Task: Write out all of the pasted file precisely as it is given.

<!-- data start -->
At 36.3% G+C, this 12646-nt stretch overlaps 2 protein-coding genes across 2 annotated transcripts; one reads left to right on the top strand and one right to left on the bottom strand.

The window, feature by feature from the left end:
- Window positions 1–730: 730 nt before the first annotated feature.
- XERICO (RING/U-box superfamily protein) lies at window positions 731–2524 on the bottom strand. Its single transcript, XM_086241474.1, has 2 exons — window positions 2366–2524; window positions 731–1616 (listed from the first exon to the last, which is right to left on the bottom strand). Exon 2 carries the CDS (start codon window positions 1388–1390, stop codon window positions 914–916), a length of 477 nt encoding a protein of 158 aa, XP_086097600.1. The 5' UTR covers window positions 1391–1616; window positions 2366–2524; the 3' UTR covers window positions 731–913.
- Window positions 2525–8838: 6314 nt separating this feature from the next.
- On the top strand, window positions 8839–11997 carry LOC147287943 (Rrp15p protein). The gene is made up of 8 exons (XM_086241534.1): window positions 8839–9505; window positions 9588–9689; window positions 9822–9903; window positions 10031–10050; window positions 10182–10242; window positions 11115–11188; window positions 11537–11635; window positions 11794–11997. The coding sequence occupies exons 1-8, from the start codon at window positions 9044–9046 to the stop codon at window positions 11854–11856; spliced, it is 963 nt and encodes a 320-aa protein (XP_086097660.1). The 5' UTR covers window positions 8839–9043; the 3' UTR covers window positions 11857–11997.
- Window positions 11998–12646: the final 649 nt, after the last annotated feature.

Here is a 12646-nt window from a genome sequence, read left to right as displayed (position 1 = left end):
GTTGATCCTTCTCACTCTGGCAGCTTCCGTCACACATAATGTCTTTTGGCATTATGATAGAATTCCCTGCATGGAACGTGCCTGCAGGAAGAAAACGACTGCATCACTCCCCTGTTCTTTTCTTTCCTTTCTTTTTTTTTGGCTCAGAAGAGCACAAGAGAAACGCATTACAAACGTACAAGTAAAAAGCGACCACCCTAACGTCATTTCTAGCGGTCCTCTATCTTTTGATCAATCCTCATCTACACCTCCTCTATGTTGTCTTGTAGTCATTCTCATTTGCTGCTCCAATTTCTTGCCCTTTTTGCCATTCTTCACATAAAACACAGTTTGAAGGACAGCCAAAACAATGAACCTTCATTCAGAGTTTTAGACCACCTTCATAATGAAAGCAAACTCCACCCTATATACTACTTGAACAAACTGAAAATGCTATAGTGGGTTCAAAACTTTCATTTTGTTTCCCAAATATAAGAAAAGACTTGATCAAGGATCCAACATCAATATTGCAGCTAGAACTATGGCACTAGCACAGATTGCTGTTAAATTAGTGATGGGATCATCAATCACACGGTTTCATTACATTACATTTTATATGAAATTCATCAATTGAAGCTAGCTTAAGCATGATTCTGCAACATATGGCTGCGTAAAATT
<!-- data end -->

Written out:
At 36.3% G+C, this 12646-nt stretch overlaps 2 protein-coding genes across 2 annotated transcripts; one reads left to right on the top strand and one right to left on the bottom strand.

The window, feature by feature from the left end:
- Window positions 1–730: 730 nt before the first annotated feature.
- XERICO (RING/U-box superfamily protein) lies at window positions 731–2524 on the bottom strand. Its single transcript, XM_086241474.1, has 2 exons — window positions 2366–2524; window positions 731–1616 (listed from the first exon to the last, which is right to left on the bottom strand). Exon 2 carries the CDS (start codon window positions 1388–1390, stop codon window positions 914–916), a length of 477 nt encoding a protein of 158 aa, XP_086097600.1. The 5' UTR covers window positions 1391–1616; window positions 2366–2524; the 3' UTR covers window positions 731–913.
- Window positions 2525–8838: 6314 nt separating this feature from the next.
- On the top strand, window positions 8839–11997 carry LOC147287943 (Rrp15p protein). The gene is made up of 8 exons (XM_086241534.1): window positions 8839–9505; window positions 9588–9689; window positions 9822–9903; window positions 10031–10050; window positions 10182–10242; window positions 11115–11188; window positions 11537–11635; window positions 11794–11997. The coding sequence occupies exons 1-8, from the start codon at window positions 9044–9046 to the stop codon at window positions 11854–11856; spliced, it is 963 nt and encodes a 320-aa protein (XP_086097660.1). The 5' UTR covers window positions 8839–9043; the 3' UTR covers window positions 11857–11997.
- Window positions 11998–12646: the final 649 nt, after the last annotated feature.

Here is a 12646-nt window from a genome sequence, read left to right as displayed (position 1 = left end):
GTTGATCCTTCTCACTCTGGCAGCTTCCGTCACACATAATGTCTTTTGGCATTATGATAGAATTCCCTGCATGGAACGTGCCTGCAGGAAGAAAACGACTGCATCACTCCCCTGTTCTTTTCTTTCCTTTCTTTTTTTTTGGCTCAGAAGAGCACAAGAGAAACGCATTACAAACGTACAAGTAAAAAGCGACCACCCTAACGTCATTTCTAGCGGTCCTCTATCTTTTGATCAATCCTCATCTACACCTCCTCTATGTTGTCTTGTAGTCATTCTCATTTGCTGCTCCAATTTCTTGCCCTTTTTGCCATTCTTCACATAAAACACAGTTTGAAGGACAGCCAAAACAATGAACCTTCATTCAGAGTTTTAGACCACCTTCATAATGAAAGCAAACTCCACCCTATATACTACTTGAACAAACTGAAAATGCTATAGTGGGTTCAAAACTTTCATTTTGTTTCCCAAATATAAGAAAAGACTTGATCAAGGATCCAACATCAATATTGCAGCTAGAACTATGGCACTAGCACAGATTGCTGTTAAATTAGTGATGGGATCATCAATCACACGGTTTCATTACATTACATTTTATATGAAATTCATCAATTGAAGCTAGCTTAAGCATGATTCTGCAACATATGGCTGCGTAAAATT